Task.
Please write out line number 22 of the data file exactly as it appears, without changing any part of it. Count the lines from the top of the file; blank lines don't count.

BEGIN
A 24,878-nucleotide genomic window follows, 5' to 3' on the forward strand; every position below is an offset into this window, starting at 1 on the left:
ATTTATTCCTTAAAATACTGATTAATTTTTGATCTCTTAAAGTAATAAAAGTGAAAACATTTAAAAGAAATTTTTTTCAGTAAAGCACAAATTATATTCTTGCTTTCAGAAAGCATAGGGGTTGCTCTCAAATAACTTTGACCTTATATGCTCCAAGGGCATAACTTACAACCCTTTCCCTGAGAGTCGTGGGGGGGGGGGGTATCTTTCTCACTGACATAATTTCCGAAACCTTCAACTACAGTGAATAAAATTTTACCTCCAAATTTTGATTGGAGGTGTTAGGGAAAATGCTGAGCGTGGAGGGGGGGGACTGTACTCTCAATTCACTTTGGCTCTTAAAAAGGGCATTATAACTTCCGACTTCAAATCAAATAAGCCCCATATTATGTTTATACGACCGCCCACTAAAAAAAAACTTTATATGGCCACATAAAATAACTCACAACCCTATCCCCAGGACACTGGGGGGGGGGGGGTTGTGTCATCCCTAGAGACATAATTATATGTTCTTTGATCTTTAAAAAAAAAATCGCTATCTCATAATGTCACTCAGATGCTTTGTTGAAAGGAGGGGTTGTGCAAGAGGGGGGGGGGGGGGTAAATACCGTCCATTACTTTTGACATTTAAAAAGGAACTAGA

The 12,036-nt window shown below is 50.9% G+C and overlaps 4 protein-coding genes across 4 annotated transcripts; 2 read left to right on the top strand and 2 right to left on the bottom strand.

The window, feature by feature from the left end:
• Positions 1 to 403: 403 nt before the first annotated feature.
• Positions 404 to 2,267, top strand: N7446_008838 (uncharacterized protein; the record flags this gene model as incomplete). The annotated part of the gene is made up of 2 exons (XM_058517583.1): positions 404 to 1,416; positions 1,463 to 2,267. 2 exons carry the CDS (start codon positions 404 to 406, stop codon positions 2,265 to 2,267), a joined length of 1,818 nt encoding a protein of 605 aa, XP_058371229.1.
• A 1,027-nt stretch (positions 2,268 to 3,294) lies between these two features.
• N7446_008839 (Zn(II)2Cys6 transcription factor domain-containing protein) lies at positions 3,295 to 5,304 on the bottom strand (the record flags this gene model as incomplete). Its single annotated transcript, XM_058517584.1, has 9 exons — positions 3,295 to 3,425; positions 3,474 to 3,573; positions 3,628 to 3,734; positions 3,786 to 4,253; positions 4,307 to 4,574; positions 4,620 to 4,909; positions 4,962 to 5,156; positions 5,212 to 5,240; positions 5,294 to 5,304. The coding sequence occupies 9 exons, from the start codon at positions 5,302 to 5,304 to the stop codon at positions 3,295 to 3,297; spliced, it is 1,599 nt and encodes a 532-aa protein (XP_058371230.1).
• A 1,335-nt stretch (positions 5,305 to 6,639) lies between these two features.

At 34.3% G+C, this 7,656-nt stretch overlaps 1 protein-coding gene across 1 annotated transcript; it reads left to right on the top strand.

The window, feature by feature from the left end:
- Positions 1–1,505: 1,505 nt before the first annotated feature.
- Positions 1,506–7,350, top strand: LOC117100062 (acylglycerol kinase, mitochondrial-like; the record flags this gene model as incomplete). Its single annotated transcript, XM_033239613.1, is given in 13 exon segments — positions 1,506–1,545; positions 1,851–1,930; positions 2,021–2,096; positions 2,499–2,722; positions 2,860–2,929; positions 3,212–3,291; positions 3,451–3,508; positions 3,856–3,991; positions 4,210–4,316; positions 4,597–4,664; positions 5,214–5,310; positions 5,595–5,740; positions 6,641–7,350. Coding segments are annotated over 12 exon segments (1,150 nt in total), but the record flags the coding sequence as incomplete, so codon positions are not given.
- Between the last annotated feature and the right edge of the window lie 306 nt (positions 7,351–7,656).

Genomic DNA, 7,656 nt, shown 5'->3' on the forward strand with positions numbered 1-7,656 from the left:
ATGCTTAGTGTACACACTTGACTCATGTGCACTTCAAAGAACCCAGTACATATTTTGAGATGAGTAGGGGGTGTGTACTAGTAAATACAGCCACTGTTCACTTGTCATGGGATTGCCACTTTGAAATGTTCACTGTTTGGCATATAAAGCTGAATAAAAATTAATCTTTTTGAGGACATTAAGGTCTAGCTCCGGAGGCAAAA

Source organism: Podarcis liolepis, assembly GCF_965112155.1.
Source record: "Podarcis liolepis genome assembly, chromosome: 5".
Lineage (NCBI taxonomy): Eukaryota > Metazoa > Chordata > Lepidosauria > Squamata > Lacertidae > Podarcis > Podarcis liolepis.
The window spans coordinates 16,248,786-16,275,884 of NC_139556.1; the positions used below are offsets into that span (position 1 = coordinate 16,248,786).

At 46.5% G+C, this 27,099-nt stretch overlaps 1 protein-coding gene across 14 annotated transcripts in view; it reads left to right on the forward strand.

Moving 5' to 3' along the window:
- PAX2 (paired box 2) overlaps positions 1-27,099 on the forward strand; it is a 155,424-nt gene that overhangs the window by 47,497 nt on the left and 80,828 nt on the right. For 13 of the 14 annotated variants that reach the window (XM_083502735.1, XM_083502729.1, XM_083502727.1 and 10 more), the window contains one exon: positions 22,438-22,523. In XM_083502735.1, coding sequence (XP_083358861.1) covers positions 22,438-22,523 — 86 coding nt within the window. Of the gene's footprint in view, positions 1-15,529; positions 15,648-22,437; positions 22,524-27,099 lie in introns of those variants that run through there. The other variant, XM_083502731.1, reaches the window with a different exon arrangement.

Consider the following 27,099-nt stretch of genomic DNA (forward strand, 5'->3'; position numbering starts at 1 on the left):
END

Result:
Moving 5' to 3' along the window: